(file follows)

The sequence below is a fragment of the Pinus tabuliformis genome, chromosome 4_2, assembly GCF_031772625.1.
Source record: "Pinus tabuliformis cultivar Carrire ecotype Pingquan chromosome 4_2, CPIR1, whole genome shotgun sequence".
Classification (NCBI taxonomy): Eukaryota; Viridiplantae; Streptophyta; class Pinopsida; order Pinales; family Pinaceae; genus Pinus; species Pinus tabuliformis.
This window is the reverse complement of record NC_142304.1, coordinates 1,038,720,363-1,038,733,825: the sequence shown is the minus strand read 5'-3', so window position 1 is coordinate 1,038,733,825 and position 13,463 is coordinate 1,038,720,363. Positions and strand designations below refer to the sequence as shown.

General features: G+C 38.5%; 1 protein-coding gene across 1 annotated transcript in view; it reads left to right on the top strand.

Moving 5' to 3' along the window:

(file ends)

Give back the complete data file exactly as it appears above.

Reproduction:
The sequence below is a fragment of the Pinus tabuliformis genome, chromosome 4_2, assembly GCF_031772625.1.
Source record: "Pinus tabuliformis cultivar Carrire ecotype Pingquan chromosome 4_2, CPIR1, whole genome shotgun sequence".
Classification (NCBI taxonomy): Eukaryota; Viridiplantae; Streptophyta; class Pinopsida; order Pinales; family Pinaceae; genus Pinus; species Pinus tabuliformis.
This window is the reverse complement of record NC_142304.1, coordinates 1,038,720,363-1,038,733,825: the sequence shown is the minus strand read 5'-3', so window position 1 is coordinate 1,038,733,825 and position 13,463 is coordinate 1,038,720,363. Positions and strand designations below refer to the sequence as shown.

General features: G+C 38.5%; 1 protein-coding gene across 1 annotated transcript in view; it reads left to right on the top strand.

Moving 5' to 3' along the window: